Someone asked me recently what ROI measures I use to evaluate marketing programs. Of course there are lots of methods to choose from for different programs. If you search for “marketing ROI,” you will get various explanations on how to measure what impact you got from a marketing spend.
There are various formulas like:
Incremental Revenue X Contribution Margin – Marketing Spend / Marketing Spend
or: Total Revenue / Gross Profit
If those are too complex, you can break down each program by various metrics:
- Coupon redemptions
- Website clicks or click-through measures
- Print impressions
- Likes or followers on social media
- Eyeballs possibly viewing your message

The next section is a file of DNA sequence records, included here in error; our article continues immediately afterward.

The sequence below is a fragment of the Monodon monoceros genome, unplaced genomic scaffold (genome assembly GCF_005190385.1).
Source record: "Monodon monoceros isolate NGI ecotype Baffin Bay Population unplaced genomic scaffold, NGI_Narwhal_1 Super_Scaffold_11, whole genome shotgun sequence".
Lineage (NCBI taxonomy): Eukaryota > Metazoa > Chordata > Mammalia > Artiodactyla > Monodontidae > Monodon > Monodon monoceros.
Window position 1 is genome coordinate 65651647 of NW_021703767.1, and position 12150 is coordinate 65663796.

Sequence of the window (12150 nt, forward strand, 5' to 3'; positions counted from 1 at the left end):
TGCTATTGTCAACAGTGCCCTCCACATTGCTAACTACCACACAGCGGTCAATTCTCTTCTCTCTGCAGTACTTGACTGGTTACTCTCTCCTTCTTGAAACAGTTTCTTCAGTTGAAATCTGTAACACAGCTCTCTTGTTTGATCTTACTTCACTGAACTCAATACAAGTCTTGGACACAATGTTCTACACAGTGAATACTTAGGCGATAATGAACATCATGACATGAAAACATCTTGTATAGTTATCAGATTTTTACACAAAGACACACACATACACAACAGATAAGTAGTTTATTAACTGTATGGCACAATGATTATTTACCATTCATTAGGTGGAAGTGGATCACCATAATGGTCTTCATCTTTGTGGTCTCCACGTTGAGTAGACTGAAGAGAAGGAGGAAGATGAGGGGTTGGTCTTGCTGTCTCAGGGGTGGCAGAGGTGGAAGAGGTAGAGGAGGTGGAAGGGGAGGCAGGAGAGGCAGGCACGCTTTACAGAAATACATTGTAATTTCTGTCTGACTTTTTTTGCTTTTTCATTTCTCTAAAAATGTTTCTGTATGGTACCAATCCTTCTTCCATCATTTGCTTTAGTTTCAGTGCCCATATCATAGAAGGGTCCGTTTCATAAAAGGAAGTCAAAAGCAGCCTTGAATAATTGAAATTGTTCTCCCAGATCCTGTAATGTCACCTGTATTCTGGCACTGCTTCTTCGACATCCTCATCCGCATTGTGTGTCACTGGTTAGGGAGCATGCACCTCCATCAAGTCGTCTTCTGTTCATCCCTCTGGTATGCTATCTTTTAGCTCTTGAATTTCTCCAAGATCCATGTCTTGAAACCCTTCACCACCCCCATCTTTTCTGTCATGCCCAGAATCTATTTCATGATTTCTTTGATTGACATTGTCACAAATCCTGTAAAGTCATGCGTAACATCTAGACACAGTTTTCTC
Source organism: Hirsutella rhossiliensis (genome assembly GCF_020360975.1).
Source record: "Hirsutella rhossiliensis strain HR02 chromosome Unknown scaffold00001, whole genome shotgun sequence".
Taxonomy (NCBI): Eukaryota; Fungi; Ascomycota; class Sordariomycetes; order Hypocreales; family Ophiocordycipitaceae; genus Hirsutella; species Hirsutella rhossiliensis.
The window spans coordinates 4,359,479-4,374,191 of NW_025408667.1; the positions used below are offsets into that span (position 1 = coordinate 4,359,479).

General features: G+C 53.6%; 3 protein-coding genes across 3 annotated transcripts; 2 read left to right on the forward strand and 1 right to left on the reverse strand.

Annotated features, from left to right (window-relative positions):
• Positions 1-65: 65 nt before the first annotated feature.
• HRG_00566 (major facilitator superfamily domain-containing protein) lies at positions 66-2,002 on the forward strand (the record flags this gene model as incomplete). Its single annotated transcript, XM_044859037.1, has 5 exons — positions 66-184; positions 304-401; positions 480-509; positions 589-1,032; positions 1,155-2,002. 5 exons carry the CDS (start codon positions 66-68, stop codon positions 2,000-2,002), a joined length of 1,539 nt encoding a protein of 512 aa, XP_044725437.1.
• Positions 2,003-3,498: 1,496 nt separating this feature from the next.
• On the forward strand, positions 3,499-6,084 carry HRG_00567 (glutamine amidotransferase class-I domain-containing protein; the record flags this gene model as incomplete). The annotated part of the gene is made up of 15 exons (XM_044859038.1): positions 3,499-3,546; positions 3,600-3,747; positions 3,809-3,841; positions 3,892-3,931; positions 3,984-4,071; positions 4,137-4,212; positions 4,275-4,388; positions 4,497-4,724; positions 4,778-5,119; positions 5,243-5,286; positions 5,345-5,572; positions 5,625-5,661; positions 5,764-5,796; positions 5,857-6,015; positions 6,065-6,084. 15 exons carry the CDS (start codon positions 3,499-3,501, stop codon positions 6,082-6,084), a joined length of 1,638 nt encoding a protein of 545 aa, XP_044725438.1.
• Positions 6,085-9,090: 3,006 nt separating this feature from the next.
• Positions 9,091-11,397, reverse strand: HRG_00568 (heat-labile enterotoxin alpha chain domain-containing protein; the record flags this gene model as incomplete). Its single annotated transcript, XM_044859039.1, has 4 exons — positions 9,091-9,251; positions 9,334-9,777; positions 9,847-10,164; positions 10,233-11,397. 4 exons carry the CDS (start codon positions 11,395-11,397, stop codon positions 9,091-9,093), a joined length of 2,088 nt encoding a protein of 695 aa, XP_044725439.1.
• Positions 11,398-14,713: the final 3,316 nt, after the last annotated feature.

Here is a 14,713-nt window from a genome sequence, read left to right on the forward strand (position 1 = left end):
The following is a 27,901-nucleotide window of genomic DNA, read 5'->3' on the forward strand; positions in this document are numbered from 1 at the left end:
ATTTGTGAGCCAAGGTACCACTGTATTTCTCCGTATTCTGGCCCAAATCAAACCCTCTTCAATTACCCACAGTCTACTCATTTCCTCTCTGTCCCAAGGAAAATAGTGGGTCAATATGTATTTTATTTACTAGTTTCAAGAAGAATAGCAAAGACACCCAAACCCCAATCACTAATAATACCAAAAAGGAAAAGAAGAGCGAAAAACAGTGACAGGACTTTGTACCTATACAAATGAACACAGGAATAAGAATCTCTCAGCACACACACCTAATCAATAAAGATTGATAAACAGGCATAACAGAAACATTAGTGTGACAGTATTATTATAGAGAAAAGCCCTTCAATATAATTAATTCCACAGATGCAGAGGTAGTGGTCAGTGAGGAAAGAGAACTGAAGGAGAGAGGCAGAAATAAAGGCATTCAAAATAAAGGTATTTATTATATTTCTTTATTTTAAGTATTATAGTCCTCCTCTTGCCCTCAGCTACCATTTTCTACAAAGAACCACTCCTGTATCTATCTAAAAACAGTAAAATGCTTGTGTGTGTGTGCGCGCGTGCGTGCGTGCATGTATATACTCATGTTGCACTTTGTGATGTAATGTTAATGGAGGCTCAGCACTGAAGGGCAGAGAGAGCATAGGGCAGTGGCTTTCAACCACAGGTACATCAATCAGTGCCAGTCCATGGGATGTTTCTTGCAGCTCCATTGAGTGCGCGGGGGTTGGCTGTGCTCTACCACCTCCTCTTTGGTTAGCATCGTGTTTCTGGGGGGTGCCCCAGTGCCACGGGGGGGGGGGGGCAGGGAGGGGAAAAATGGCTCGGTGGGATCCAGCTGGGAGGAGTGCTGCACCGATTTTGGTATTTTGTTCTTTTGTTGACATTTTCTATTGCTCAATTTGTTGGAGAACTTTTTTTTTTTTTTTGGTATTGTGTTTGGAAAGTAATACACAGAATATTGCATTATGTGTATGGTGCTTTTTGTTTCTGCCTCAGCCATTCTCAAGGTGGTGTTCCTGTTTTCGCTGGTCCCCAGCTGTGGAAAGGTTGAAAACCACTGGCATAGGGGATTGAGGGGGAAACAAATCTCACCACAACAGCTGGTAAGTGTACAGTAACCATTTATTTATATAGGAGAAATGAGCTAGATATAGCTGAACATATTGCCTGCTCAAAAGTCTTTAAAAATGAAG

These component measurements rely on comparisons. If you have more followers on twitter than a competitor that’s a good thing–right? Right? Or does the quality of those likes on Facebook matter, too?
Then there’s the debate of short term return, long term return or Customer Lifetime Value.
In the end, all measures are found wanting. Marketing is part art and part science. Metrics and ROI valuations all center around the science part, but how do you measure art–or impact–or loyalty–viral awareness vs. changing attitudes? And the list goes on.
In the end, there’s only one measure of marketing ROI that matters, and that’s increased sales and/or profitability. If marketing isn’t influencing the growth of a company, then it isn’t effective. However you choose to measure the effectiveness of marketing tactics, the ultimate ROI is: growth.